But he hasn't !@#$'d the preferred holders. He has voluntarily contracted, at arms length, with institutions that sold roughly 60% of the preferred to the company. And now he is doing a tender offer, that offers anyone who wants to sell the chance to get upwards of the same deal those institutions were offered.
Obviously, in fairness to you, the question remains of what happens to the remaining pfd., should EMMS get to 66.67% control of the preferred...but I can't imagine they would offer terms that are any poorer than what the big insitutions got.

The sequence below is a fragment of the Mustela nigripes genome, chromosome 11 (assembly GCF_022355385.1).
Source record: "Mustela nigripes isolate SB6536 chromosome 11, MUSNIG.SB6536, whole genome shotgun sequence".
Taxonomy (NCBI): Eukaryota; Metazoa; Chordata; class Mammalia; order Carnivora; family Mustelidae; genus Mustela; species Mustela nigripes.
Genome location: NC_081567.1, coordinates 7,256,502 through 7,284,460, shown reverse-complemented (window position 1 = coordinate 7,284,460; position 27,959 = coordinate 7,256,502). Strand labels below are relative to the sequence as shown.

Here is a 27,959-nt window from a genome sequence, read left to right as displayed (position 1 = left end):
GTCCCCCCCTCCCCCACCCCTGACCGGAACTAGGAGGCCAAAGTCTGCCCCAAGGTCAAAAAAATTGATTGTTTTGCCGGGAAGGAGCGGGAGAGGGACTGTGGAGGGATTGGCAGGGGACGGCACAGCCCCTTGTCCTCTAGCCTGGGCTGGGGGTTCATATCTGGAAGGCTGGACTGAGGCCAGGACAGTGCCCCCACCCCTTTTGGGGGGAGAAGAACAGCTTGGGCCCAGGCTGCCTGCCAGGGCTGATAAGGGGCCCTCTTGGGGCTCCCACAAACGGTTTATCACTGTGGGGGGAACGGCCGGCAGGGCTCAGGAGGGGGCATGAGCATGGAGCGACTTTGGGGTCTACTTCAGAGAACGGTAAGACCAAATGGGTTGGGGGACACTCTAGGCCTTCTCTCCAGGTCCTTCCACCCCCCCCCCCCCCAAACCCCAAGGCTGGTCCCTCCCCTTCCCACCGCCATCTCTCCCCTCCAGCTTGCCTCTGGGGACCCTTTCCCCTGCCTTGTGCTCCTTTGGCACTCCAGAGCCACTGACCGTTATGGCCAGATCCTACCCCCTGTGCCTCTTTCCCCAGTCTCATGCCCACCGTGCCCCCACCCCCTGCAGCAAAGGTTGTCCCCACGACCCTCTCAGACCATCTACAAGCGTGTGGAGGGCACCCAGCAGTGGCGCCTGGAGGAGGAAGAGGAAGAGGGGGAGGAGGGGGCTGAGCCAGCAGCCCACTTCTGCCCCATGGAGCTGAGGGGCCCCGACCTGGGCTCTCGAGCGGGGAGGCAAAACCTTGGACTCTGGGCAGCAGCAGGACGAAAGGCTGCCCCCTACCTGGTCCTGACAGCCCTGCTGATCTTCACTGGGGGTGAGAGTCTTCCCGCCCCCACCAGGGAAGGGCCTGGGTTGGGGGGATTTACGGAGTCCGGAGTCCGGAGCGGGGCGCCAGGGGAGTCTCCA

On the other hand, it's quite clear that control of 2/3 of the preferred, provides the ability, legally, for Emmis to do a whole host of things to "deal" with that security (including the issuance of new forms of capital stock that make the pfd. subordinate to that new stock, among other things).
I'm pretty confident that Emmis will offer terms to the remaining shareholders that are identical to what others are getting...but I would be very skeptical about viewing the preferred stock, as a long term investment, at this point, with any significant return beyond the $15.50 or so average price that all of the shares have been going off at. Unless Emmis fails to get control of 2/3 of the shares.
Which is why I sold off my small position in the preferred yesterday morning. (If I had a larger position, I would have probably tendered my shares.)